… make chutney!
So the garden has been yielding a great deal in the tomato department, as you saw from earlier posts. There’s been quite the fig surplus too, but more on that later. Last night – late last night – I decided to work on another food item that allows me to use them up and save this glorious condensation of Summer for a later time. I decided to make a tomato chutney. Well, I’m making two. I wanted to take the yellower tomatoes to make one with a lighter colour and flavour, and I will (later tonight perhaps?) make another, darker one with red tomatoes (with a little pepper from the garden for warmth).
A chutney is simple. It’s a bit like a savoury jam but even easier. I halved the little yellow pear variety tomatoes, and chopped a yellow onion – about half as much in volume as I had tomato. (Some extra tomatoes showed up late – I found a few green zebras and one or two red cherries, so put them in too, for variety.)
At the last minute I decided to cut some sweetcorn off an ear and put that in too. Maybe a little less in amount than the onion? Then, I popped it all into a heavy large pan with five cardamom pods, 1/3 cup of red wine vinegar, 1/2 cup of dry white wine (mostly because I did not have enough vinegar but also because it is lighter than the vinegar and I want to save the colour), 1/2 teaspoon of paprika, some chopped ginger (maybe 1/4 cup?), four chopped garlic cloves, a cup or so of brown sugar, and… that’s it I think.
Basically, get that all going to a boil, and let it cook down, stirring regularly. An hour later, depending upon how much liquid you had in there to start, it is time to start the final stages, maybe turning up the heat a bit and stirring very attentively because you’re now reducing the liquid and making it jammy – and you don’t want it to burn.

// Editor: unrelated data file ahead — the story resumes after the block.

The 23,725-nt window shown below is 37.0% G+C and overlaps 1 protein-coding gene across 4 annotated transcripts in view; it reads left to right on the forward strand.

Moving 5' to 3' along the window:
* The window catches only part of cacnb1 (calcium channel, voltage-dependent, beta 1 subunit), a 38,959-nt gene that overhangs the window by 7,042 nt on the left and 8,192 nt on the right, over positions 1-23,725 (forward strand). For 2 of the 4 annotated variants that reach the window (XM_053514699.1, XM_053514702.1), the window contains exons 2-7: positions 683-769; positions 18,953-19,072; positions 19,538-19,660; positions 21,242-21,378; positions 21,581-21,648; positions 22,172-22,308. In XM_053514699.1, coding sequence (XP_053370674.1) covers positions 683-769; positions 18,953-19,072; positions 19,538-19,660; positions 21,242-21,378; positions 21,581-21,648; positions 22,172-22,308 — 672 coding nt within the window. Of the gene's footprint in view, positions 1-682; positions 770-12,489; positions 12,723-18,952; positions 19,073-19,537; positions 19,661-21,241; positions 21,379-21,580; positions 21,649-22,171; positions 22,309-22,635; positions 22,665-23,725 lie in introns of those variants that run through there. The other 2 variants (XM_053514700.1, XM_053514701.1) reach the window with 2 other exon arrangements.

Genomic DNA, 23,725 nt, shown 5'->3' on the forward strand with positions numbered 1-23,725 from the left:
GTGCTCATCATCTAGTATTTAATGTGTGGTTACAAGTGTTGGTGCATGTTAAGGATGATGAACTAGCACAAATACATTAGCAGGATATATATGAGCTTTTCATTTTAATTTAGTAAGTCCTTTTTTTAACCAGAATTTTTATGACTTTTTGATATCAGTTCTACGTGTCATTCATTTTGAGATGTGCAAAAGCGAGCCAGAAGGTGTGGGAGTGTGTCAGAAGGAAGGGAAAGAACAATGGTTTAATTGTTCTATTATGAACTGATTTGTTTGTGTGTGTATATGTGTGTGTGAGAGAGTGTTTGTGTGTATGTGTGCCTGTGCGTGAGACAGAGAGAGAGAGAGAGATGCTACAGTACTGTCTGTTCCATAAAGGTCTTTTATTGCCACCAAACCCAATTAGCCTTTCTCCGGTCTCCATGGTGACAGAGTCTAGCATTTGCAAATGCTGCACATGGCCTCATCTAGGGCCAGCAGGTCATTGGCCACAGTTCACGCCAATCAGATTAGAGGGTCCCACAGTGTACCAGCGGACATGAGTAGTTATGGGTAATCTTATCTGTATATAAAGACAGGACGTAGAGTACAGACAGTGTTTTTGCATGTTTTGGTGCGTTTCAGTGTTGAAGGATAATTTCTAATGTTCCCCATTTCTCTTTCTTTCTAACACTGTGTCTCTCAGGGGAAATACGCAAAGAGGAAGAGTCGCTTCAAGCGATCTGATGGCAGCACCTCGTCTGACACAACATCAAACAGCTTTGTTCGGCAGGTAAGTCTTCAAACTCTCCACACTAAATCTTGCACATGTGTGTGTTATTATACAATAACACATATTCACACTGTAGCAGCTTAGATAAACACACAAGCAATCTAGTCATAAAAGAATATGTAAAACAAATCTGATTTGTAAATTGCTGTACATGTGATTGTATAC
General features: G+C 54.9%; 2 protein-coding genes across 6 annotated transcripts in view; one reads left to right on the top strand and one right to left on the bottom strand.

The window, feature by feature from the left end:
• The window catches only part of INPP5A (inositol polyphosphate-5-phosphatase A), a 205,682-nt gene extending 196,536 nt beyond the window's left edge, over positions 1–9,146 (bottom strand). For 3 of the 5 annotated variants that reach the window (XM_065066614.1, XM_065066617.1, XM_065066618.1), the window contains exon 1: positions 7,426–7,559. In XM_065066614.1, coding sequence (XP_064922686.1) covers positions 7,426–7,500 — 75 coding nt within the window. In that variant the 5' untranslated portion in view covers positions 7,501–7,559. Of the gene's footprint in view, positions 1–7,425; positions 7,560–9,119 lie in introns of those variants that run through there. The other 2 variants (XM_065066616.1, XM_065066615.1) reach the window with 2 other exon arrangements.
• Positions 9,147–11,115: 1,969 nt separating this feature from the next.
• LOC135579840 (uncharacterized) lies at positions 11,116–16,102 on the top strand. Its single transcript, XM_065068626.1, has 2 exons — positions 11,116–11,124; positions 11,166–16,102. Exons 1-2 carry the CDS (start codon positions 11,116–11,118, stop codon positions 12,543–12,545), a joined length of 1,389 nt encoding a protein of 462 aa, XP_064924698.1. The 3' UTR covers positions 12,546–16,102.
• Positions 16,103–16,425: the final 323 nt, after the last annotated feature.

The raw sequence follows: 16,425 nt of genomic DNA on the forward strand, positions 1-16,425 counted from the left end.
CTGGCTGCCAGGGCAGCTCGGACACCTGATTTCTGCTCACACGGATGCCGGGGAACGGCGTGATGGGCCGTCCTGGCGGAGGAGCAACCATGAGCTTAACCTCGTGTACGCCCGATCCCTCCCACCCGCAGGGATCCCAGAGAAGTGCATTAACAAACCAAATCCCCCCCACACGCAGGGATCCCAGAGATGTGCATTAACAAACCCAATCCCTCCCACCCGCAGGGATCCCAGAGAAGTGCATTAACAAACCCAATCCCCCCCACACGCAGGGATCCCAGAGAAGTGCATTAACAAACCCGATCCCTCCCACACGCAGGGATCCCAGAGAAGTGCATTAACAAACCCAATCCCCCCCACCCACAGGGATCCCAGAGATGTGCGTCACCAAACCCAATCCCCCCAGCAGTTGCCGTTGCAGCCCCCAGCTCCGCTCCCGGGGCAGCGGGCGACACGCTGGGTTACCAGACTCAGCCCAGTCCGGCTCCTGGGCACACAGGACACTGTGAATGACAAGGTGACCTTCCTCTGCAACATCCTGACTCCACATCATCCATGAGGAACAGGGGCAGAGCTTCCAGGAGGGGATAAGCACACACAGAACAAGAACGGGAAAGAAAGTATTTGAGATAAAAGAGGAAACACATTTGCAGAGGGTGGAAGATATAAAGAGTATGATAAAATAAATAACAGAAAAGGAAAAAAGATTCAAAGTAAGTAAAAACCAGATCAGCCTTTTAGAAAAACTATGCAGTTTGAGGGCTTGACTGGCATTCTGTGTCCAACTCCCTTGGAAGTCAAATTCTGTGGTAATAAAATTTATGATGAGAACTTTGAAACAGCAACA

Depending upon how much sugar you’d put in (not too much so that you kill the flavour of the main ingredients), you’ll soon (after maybe 10 minutes of this) start to approach a nice viscous mass that moves slowly back into place when you move it in the pan. That’s more or less ready for bottling in sterilized jars. (How to sterilize a jar? Just fully immerse ’em in boiling water and handle with sterilized tongs). How thick you want it to be is up to you. Just don’t let it burn.
Then sometime later (for me the next morning – I bottled at 1:00am), break out the mature cheddar cheese and have some chutney with it. I happened to have some homemade bread rolls I’d made earlier in the week, and so that was a perfect accompaniment.